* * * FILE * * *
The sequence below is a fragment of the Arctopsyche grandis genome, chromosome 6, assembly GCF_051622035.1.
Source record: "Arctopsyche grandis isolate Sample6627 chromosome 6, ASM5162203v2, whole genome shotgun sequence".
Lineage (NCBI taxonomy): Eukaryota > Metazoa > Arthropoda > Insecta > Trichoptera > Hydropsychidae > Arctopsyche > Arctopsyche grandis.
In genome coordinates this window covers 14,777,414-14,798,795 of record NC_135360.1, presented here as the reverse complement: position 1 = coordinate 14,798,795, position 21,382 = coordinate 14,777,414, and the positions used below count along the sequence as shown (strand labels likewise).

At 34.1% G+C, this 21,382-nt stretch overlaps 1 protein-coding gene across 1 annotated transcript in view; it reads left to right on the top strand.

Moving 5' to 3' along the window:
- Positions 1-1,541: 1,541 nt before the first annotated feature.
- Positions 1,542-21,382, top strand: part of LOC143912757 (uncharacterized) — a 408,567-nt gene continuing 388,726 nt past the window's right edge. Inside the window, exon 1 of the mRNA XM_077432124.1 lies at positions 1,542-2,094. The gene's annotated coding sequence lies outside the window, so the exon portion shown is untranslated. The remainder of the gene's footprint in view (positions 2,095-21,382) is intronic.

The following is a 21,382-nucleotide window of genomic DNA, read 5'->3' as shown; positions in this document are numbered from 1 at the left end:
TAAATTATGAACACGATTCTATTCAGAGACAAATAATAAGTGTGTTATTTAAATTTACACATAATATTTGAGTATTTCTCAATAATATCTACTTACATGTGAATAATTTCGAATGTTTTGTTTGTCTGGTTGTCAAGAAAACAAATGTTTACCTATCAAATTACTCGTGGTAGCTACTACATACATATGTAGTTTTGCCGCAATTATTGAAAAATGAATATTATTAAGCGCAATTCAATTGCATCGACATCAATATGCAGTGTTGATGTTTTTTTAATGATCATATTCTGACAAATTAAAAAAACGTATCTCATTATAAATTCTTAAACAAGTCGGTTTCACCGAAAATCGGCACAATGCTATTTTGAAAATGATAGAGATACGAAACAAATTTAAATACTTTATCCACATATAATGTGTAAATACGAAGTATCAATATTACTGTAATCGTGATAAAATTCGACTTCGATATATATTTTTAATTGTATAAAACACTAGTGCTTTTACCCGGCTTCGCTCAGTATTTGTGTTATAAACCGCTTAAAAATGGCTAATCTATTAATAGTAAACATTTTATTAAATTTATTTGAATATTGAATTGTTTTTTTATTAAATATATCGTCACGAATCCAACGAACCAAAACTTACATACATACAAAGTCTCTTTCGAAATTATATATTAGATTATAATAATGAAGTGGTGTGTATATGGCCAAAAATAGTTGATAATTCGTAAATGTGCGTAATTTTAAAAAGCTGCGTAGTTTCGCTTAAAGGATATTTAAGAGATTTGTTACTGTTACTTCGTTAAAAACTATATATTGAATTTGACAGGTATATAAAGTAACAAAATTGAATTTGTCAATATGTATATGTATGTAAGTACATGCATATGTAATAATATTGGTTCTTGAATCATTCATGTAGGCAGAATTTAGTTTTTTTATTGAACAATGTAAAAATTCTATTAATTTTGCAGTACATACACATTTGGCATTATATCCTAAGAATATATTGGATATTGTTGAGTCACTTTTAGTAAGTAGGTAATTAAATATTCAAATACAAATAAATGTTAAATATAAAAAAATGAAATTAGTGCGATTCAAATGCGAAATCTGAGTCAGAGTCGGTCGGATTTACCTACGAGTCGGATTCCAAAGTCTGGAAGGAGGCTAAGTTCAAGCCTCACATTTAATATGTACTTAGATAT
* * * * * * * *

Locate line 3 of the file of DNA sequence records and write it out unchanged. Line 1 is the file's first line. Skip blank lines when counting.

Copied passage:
Lineage (NCBI taxonomy): Eukaryota > Metazoa > Arthropoda > Insecta > Trichoptera > Hydropsychidae > Arctopsyche > Arctopsyche grandis.